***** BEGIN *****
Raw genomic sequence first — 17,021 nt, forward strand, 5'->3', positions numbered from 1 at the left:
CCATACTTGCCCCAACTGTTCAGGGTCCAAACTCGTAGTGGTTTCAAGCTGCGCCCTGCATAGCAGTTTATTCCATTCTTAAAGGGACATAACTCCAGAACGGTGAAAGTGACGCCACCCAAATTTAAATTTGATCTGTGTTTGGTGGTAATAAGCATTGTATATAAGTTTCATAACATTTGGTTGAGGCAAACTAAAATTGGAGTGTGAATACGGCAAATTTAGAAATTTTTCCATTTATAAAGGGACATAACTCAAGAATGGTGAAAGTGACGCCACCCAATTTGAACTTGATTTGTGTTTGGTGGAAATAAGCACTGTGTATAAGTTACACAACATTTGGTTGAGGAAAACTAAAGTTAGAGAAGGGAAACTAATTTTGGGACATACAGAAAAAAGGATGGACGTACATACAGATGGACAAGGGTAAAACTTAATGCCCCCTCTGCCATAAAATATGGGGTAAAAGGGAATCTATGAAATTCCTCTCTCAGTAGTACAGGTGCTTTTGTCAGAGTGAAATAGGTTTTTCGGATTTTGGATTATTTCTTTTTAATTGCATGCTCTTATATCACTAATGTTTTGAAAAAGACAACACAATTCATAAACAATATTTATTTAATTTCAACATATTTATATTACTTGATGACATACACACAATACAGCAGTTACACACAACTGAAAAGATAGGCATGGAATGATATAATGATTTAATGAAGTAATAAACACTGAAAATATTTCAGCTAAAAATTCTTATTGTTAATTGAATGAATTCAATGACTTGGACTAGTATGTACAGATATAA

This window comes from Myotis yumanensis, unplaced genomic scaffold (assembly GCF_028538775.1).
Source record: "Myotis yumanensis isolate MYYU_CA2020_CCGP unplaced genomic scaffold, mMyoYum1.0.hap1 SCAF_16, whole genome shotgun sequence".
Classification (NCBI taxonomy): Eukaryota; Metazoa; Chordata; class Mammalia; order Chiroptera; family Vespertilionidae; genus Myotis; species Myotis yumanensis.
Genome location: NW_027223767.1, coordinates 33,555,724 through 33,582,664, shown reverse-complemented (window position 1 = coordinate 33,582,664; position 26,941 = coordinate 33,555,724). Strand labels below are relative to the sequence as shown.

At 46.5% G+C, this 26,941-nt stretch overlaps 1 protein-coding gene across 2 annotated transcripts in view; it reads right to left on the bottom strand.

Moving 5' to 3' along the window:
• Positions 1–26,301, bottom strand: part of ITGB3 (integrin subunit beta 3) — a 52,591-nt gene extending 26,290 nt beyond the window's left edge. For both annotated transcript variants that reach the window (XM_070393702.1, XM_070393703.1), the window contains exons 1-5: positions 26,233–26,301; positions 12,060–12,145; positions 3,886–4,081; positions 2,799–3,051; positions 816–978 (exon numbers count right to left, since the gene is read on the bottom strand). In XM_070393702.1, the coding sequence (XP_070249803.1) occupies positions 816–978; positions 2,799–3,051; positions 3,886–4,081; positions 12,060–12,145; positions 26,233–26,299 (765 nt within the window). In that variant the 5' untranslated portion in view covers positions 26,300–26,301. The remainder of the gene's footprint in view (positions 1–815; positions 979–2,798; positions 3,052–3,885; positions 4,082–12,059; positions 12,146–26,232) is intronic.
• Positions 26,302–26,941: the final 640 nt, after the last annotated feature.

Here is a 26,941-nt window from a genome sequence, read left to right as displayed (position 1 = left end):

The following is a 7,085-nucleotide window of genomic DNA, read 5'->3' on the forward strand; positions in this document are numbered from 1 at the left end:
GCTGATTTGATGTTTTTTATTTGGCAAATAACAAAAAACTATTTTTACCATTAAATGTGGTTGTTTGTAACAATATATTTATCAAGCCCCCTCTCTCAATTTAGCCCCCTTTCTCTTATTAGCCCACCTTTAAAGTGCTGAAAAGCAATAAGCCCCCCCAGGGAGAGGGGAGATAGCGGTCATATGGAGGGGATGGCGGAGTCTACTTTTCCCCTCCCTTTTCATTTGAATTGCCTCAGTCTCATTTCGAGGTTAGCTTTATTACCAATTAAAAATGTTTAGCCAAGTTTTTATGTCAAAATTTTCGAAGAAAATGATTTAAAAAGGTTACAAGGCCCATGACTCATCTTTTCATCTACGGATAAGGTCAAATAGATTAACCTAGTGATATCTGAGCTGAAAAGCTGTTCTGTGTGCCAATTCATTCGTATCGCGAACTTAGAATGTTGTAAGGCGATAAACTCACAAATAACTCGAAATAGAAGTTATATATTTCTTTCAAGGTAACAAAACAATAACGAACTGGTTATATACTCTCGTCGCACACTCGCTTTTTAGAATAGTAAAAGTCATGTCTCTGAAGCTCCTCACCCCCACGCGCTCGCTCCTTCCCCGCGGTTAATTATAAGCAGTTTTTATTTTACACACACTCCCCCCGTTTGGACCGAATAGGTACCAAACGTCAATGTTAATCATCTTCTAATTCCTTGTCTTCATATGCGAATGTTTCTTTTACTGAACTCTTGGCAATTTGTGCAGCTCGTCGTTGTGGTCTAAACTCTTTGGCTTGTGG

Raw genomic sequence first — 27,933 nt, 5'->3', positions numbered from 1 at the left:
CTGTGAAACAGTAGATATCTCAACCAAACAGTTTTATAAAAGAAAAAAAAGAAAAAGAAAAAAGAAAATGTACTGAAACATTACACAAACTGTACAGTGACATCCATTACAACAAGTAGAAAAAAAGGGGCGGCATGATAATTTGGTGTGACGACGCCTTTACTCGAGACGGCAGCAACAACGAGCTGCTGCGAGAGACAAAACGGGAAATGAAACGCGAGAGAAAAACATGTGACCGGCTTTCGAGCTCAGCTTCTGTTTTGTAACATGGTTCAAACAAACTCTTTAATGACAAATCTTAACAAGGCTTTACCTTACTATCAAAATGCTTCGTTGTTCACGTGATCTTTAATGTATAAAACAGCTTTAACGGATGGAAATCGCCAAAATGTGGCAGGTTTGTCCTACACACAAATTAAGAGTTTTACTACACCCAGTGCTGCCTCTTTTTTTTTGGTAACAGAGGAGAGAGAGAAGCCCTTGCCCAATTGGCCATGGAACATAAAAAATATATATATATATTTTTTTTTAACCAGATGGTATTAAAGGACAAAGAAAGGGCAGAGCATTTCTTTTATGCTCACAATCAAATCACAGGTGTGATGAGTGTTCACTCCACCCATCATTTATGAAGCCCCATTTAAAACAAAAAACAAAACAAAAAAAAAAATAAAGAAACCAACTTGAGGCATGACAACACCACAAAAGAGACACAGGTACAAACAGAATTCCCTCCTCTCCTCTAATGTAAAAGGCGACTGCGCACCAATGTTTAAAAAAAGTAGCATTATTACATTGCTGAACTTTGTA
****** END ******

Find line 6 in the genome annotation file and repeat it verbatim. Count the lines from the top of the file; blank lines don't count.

Genome location: NW_027223767.1, coordinates 33,555,724 through 33,582,664, shown reverse-complemented (window position 1 = coordinate 33,582,664; position 26,941 = coordinate 33,555,724). Strand labels below are relative to the sequence as shown.